Redefining Femininity, a blog managed by one of our friends Rebeka Fry, has some great thoughts on "The Heart of Materialism" that we found quite challenging.
The Heart of Materialism“The best things in life . . . are things.”
~ J. Paul Getty ~
That’s the mantra of materialism. The fundamental focus of materialism is on and a trust in what we can touch and possess. It describes the unchecked, unrestrained, and stockpiling of stuff. While this may be more apparent in others, it still pervades every heart.
But materialism is so much more than just acquiring junk we’ll never use. One journalist describes it this way in an article from The Washington Post Magazine:“Consumerism was the triumphant winner of the ideological wars of the 20th century, beating out both religion and politics as the path millions of Americans follow to find purpose, meaning, order and transcendent exaltation in their lives. Liberty in this market democracy has, for many, come to mean freedom to buy as much as you can of whatever you wish, endlessly reinventing and telegraphing you sense of self with each new purchase.”
~ April Witt ~
This observation confirms the ignorance and rejection of the aforementioned statement Christ made: “One’s life does not consist in the abundance of his possessions.” We have a default tendency to link who we are with what we have. Christ rescued us from that. For those who believe, we are sheltered in the grace of God and clothed with His righteousness – we are His. By targeting materialism, Jesus isn’t just teaching a truism; He is addressing a sickness of the heart. The issue isn’t about the stuff without – it’s the stuff within. God loved us so much to rescue our coveting souls from materialism and to give us the grace to resist the seduction of a fallen world.
Coveting is replacing our delight in the Lord with our joy we find in stuff. Or, to put it in other words:“Materialism is what happens what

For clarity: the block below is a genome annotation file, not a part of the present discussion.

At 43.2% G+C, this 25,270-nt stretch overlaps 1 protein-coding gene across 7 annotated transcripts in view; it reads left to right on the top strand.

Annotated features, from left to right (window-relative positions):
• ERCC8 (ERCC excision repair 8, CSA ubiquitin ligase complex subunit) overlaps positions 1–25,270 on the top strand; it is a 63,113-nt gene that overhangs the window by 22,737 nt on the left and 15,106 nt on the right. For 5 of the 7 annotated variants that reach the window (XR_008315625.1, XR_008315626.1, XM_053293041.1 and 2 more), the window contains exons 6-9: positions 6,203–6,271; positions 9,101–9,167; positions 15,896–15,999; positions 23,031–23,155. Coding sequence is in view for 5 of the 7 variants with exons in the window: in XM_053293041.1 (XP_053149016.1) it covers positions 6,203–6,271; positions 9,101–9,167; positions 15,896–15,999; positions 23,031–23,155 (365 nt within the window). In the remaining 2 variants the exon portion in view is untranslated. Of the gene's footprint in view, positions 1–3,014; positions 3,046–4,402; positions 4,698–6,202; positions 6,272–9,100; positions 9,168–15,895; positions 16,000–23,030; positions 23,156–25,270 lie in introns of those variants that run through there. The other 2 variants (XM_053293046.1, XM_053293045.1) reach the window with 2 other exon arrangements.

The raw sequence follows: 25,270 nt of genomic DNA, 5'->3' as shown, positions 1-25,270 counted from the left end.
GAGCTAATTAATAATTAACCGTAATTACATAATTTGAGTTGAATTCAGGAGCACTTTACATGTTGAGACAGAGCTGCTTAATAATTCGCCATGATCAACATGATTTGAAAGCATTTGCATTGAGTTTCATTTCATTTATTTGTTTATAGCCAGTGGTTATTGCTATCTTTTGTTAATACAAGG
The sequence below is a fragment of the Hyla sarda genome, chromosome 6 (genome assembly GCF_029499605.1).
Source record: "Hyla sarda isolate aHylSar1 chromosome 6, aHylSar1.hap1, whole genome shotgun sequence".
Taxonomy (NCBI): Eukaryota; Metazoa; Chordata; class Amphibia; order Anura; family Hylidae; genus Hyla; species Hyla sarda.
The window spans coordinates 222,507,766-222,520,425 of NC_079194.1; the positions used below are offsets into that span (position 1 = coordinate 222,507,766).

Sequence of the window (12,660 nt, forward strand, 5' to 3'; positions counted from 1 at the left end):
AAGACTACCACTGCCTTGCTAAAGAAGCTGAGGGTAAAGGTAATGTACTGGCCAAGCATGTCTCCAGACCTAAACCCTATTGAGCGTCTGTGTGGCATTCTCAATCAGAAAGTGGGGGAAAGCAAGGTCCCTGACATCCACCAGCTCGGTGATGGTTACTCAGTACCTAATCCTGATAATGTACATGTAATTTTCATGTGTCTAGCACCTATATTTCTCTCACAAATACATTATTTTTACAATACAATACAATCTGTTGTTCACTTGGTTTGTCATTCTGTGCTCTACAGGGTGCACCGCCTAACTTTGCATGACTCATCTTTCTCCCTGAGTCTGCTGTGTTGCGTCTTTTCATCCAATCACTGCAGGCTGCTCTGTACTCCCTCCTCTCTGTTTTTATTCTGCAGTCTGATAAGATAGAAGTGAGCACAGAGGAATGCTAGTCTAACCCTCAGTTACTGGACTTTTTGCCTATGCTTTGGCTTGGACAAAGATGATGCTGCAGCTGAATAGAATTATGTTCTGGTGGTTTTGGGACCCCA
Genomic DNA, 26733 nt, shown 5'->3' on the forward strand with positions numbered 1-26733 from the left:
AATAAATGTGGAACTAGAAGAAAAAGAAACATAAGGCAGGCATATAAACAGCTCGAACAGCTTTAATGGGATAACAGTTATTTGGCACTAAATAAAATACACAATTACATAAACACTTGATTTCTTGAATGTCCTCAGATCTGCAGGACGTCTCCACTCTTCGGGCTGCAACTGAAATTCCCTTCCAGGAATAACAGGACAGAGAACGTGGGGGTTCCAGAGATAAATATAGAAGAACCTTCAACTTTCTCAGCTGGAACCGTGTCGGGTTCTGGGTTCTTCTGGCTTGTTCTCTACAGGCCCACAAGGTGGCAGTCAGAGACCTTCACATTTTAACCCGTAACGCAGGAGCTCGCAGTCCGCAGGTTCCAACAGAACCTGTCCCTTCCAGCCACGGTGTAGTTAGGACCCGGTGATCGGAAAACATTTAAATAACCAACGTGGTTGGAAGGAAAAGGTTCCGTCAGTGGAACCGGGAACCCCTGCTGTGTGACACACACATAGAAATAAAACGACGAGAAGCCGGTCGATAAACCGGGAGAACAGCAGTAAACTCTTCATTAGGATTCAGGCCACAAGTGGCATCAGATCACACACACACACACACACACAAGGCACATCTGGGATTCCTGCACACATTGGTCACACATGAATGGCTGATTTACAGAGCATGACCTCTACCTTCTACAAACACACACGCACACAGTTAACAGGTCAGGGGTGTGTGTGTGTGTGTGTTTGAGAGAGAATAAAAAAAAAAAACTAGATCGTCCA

coveting has cash to spend.”
~ Dave Harvey ~
In and of itself, stuff is not evil and wicked or a sin to consume. If received with gratitude, used in moderation, and stewarded in faith, earthly goods can actually become resources for the glory of God’s Kingdom. But through covetous attractions that stem from the heart, things can take meaning in our lives that is far beyond what God intends. Stuff can become an idol (see Ephesians 5:5 and Colossians 4:5). Idolatrous cravings avert our attention from the Giver of gifts to the pithy materials of this world.“No one can serve two masters;
for either, he will hate the one and love the other,
or else he will be loyal to the one and despise the other.
You cannot serve God and mammon [money].”
~ Matthew 6:24 ~
Covetousness is choosing earthy trinkets over eternal treasures. The sin is not having stuff – it's stuff having us. When we’re blinded by our things, we become just like Mr. Oblivious from our story in Luke 12. We find it easy to become numb to all things except that which we apparently lack.
Covetousness stalks the rich and poor alike. The mere availability of stuff provides covetous desires in our hearts. But we’ve been chosen for a higher calling – to combat our covetousness with the same intensity of our desires. Yes, I agree that financial affluence can make it harder to thrust complete dependence on the grace of God. Christ Himself said it quite simply and seriously.“. . . ‘How hard it is for those who have riches to
enter the kingdom of God!’ “
~ Luke 18:24 ~
But God isn’t saying He’s biased against the rich – He’s driving the point that most often, the rich are biased against Him. Because their affluence meets their temporal needs, they often fail to see their eternal need to fulfill the lack of salvation in their hearts.
Covetousness isn’t a cause of our outside surroundings; it doesn’t begin with a shopping addiction or “an offer I just couldn’t pass up.” The root is sin. Indulgence won’t cure the bankruptcy of the soul and the emptiness which accompanies free-reigning covetousness. But God’s remedy for sin stands in the personhood of Jesus Christ. He has freed us, redeemed us, called us His children, and He seeks to unshackle us from a covetous heart and liberate us with a vision of freedom secured in the cross. Covetousness may be powerful, but it’s no match for a benevolent Savior.
What excellent principles that we should all seek to abide by! As Rebeka has said, materialism can be tempting, but we have something better; we have an eternal and ever-lasting relationship with the Lord. Let us not trade our devotion to the Lord for the things of this world, the temporary and materialistic.